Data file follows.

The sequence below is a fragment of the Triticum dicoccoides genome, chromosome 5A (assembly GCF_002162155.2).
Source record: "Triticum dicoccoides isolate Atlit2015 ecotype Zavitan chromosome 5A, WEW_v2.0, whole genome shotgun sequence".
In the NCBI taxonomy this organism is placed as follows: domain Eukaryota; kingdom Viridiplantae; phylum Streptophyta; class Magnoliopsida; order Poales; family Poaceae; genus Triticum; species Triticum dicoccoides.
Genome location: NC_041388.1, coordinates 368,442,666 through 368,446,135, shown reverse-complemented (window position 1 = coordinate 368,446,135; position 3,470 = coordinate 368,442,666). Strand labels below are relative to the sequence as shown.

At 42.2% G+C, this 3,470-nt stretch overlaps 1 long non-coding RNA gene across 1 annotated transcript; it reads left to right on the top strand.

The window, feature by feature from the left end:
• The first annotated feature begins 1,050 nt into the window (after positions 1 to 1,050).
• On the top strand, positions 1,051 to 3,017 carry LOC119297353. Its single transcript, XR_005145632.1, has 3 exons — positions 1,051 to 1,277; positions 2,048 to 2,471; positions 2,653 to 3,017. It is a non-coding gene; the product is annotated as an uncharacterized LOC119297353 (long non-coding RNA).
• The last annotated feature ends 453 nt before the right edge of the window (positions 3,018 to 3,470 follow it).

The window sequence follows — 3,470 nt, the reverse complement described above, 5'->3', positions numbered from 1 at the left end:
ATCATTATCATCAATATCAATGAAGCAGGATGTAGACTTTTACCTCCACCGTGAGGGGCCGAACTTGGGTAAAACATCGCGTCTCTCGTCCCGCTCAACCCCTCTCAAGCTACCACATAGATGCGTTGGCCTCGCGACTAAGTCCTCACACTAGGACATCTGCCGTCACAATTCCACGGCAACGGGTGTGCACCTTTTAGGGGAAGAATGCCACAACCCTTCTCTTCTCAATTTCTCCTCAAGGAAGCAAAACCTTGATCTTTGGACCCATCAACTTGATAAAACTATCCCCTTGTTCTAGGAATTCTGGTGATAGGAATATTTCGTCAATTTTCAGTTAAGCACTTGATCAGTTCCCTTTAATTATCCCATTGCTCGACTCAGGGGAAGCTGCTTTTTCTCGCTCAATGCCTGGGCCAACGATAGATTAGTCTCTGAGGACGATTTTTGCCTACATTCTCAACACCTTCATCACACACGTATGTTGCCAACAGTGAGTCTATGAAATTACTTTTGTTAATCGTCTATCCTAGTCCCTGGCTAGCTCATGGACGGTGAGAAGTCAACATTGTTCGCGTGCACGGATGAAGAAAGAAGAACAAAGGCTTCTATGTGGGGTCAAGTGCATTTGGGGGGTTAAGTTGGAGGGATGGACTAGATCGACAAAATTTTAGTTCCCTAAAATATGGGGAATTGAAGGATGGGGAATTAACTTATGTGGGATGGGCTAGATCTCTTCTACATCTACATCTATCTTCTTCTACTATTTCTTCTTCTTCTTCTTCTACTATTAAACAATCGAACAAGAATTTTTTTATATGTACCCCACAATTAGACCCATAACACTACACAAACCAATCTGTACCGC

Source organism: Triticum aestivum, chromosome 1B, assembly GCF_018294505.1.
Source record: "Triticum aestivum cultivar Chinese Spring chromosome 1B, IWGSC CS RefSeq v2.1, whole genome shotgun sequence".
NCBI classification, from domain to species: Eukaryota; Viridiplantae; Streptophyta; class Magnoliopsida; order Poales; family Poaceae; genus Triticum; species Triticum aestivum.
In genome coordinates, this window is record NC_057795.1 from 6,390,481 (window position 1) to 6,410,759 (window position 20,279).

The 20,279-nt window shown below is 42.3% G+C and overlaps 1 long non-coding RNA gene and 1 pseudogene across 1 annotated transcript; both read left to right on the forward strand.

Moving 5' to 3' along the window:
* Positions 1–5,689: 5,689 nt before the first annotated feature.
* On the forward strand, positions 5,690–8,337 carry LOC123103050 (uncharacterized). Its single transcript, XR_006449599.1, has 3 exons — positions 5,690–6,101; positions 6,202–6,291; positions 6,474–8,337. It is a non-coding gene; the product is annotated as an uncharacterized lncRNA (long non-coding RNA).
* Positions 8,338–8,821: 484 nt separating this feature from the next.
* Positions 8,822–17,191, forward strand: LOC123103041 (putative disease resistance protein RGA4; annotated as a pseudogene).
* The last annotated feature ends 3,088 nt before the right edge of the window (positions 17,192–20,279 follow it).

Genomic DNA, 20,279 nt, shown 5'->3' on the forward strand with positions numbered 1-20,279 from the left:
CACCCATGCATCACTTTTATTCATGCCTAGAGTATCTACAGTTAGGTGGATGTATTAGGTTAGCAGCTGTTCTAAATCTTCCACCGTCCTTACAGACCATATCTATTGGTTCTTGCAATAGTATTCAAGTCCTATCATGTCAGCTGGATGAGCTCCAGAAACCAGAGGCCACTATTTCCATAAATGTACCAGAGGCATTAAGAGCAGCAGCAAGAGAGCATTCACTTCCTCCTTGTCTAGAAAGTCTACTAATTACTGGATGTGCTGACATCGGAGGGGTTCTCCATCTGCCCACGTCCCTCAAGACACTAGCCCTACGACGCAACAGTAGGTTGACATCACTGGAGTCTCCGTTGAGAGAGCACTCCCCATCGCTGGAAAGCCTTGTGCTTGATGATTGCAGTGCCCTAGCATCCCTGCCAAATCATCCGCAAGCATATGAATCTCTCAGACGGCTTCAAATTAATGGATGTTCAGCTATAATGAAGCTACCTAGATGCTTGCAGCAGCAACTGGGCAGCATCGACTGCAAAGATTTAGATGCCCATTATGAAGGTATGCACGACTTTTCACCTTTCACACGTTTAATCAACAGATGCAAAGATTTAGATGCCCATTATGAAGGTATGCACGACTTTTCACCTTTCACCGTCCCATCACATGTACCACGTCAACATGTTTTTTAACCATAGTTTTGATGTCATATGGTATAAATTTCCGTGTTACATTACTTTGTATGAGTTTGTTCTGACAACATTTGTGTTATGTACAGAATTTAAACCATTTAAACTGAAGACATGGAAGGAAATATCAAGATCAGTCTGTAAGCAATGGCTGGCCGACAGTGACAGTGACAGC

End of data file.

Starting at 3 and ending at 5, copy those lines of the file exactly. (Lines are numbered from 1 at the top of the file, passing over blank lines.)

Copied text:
In the NCBI taxonomy this organism is placed as follows: domain Eukaryota; kingdom Viridiplantae; phylum Streptophyta; class Magnoliopsida; order Poales; family Poaceae; genus Triticum; species Triticum dicoccoides.
Genome location: NC_041388.1, coordinates 368,442,666 through 368,446,135, shown reverse-complemented (window position 1 = coordinate 368,446,135; position 3,470 = coordinate 368,442,666). Strand labels below are relative to the sequence as shown.

At 42.2% G+C, this 3,470-nt stretch overlaps 1 long non-coding RNA gene across 1 annotated transcript; it reads left to right on the top strand.